What is Learning for the 21st Century?
As educators, we all have a desire to impart the knowledge, skills and attributes that help children reach their full potential. Yet, as dynamic and unpredictable problems arise, both in communities and at the world at large, what does learning look like in the 21st century? More importantly, what is our responsibility as educators?
Along with the foundational skills of literacy and math, educators must now consider how best to impart a set of competencies that not only include the ability to perform tasks and solve problems but that present opportunities where students apply their own learning outcomes in alternate learning contexts; making use of a variety of interpersonal, intrapersonal and cognitive skill sets.
A. Intrapersonal Attributes: behaviour, emotions and ethical values. Involves mindsets, well-being, and character development.
B. Interpersonal Attributes: communication/collaboration, social skills, teamwork, leadership
C. Cognitive Attributes: theory, concepts and tacit knowledge(thinking and reasoning). This also includes one’s ability to learn and reflect upon the process of learning.
When educators make deliberate changes in curriculum design and pedagogical practice that are mindful of the interpersonal, interpersonal and cognitive attributes, we will begin to see the development and cross-disciplinary application of transferable skills in our students. Doing so will better prepare our students to solve complex problems associated with living in a complex, competitive, globally connected and technologically intense world.
Again, back to the big question…what does this look like and how do we do it?
Over the past several years, I, along with a team of teachers have been exploring how best to advance sophisticated competencies-focused lessons, foster these competencies within our students and strive to create a space where student learning becomes a transformative and empowering reality. Using the Ontario Ministry of Education document: “21st Century Competencies: Foundation Document for Discussion” (2016), our team began working on solutions that are simple to use, maximize student learning, foster the competencies and require little in the way of teacher technical expertise(a common stumbling point for many teachers). Our work has led to some incredible outcomes, using the LEGO learning system as our primary medium. Early on, our team moved away from the simple notion of teaching LEGO robotics in favour of using LEGO and LEGO robotics to remediate:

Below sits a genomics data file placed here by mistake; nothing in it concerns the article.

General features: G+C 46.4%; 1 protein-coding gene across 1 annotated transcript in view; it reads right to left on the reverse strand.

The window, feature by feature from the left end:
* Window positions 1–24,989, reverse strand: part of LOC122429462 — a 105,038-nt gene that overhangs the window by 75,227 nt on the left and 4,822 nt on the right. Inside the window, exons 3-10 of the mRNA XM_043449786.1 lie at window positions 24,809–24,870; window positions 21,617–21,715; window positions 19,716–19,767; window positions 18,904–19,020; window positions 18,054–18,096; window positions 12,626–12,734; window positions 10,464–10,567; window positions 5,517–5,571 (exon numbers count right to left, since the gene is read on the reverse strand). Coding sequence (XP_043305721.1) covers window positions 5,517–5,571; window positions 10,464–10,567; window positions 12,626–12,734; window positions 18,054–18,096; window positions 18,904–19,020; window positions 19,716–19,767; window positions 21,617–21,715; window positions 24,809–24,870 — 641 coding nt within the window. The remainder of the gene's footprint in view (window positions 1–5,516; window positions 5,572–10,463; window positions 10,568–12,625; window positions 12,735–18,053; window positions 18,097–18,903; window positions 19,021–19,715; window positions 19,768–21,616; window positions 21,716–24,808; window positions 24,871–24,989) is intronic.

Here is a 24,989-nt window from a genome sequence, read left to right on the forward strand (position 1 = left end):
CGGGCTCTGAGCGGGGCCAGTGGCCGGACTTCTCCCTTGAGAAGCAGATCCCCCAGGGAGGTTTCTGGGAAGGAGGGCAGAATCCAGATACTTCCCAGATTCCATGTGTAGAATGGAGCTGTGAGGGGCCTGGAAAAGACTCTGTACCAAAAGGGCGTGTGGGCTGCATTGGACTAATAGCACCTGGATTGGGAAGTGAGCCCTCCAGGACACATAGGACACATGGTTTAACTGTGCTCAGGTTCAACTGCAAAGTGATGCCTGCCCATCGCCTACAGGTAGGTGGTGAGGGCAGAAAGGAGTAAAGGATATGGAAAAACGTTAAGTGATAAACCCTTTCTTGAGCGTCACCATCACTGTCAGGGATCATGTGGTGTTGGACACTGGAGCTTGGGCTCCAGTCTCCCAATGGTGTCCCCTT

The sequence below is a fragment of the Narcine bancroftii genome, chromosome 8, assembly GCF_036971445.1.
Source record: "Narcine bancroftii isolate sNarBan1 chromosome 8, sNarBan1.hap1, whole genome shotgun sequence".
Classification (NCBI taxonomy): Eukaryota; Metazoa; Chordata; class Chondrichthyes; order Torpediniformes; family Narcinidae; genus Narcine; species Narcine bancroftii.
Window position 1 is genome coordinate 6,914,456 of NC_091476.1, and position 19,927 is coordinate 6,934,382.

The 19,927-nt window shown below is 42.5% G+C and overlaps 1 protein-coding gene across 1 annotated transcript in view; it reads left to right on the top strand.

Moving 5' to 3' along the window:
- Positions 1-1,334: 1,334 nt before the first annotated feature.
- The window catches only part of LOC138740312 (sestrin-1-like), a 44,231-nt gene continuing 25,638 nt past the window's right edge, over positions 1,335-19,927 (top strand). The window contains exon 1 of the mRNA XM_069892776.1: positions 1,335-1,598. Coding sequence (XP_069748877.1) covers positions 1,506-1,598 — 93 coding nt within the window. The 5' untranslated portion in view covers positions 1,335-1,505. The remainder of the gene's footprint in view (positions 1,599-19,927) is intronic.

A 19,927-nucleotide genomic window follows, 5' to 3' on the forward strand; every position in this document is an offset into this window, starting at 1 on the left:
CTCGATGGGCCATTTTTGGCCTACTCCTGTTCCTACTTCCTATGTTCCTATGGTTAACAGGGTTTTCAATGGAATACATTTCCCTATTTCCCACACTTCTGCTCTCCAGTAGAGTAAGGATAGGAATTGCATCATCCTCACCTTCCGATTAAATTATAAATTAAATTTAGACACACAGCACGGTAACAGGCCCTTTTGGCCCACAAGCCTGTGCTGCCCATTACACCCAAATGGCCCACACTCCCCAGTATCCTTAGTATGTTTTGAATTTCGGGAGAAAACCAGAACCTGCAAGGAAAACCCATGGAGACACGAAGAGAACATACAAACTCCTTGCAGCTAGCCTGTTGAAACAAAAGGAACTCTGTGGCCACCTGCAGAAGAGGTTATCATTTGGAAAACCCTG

- Critical Thinking and Problem Solving
- Innovation, Creativity and Entrepreneurship
- Metacognition: Learning to Learn
- Global Citizenship
…in all subject areas and at all grade levels.
We believe that our classroom approaches, perspectives on the learner and reorientation of the role of teacher to that of facilitator have allowed for more meaningful and long-lasting integration of STEM learning and computational literacy into all areas of the curriculum and student life.
After being awarded a grant through the Teacher Learning and Leadership Program, our team would now like to showcase the variety of approaches that we used to explicitly remediate the competencies, by way of case studies. We hope that our work will help you to create a culture of innovation, risk-taking and continuous learning among your students as well as capacity-building activities that lead to the transformations in pedagogical practices among your educators. It is also hoped that this can be a gathering point for idea exchange and review; so check out our case studies and please don’t hesitate to comment and reach out.
Yours in Education,